Sexual violence or gender-based violence targets not just women, but men as well. Social concepts also determine the meaning of this violence, Shash says.
Ghanem explains that sexual violence against men is an attack on their masculinity, and this can make it very difficult for men to talk about.
“Society constructs men as perpetrators, not victims,” Shash explains, “and so this sexual violence strikes at the heart of how men understand themselves as men, and underlies the stigma of sexual violence that targets men.”
The stigma in relation to mental health doesn’t help.
“Ideas of what therapeutic treatment actually means are not widespread,” Ghanem says, “and we are still commonly referred to as ‘doctors for crazy people.’”
A combination of stigma, self-blame and lack of confidence often leads to social isolation for men and women who have experienced sexual violence. It is in this regard that Ghanem says group therapy can be very useful — and Nazra will soon be providing such therapy for survivors of sexual violence.
“In groups, women can exchange experiences and support one another. This can make a dent in the feeling that many women have in this situation of being utterly alone,” says Ghanem.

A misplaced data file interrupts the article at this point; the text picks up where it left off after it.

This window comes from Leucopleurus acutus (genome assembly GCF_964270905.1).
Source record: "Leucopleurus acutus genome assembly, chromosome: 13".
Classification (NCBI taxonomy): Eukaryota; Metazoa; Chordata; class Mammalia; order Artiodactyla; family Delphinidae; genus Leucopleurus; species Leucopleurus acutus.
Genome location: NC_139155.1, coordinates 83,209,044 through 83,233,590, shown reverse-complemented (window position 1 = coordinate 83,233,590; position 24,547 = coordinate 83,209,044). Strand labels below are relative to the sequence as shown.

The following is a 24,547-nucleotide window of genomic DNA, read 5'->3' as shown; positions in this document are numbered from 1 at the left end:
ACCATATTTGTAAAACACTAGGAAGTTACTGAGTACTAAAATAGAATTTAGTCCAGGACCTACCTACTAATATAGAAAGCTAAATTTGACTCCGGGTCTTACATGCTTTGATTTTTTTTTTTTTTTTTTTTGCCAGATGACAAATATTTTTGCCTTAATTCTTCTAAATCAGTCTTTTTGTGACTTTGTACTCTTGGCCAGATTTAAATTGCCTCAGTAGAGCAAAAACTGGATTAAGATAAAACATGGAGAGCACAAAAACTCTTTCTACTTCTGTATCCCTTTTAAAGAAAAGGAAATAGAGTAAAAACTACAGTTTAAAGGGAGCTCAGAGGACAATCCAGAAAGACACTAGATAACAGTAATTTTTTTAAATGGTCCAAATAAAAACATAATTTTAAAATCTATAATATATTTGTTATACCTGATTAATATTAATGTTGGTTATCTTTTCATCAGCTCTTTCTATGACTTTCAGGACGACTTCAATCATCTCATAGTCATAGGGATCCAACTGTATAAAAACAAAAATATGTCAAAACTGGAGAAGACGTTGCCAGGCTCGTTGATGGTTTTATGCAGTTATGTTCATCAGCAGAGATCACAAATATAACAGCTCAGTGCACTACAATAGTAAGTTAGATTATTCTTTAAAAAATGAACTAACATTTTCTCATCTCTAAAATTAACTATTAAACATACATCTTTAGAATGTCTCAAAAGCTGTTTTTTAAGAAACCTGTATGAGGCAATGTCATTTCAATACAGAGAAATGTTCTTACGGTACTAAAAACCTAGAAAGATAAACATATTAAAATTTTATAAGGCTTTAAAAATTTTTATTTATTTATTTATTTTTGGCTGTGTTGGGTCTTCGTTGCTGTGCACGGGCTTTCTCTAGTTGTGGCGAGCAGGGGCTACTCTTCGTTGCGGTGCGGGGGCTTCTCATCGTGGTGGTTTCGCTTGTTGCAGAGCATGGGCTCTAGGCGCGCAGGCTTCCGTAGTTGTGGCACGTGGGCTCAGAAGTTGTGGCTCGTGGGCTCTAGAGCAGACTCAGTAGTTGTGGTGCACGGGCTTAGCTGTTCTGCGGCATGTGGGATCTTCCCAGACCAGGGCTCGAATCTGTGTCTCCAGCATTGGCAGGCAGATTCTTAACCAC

Some schools of therapy, however, contend that group therapy might be damaging for survivors of sexual violence, Shash says, because listening to other people’s stories can trigger a reliving of the trauma.
But given the significant variation in the ways in which women cope with trauma, as Ghanem points out, the usefulness of group therapy perhaps depends more on the woman herself.
While women who have faced rape or sexual assault are often described and treated as victims, this can be very damaging, Shash says.
“Sexual violence is about making the woman feel powerless, and if she feels like a victim, the process of empowerment is much harder,” she says.
Together with the woman, they highlight the priorities that they will work on, and to that end there is often “homework.” This might entail, for instance, relaxation exercises, or for someone whose self-confidence is very low, lists of positive and negative things about herself, Ghanem says.
Or, for someone who experiences anxiety about going out in crowded areas, the homework may entail different steps building up to this, and they discuss the feelings or fears together in the sessions.
“There is no such thing as finished treatment,” says Ghanem. “It’s a work in progress.”
This piece was originally published in Egypt Independent's weekly print edition.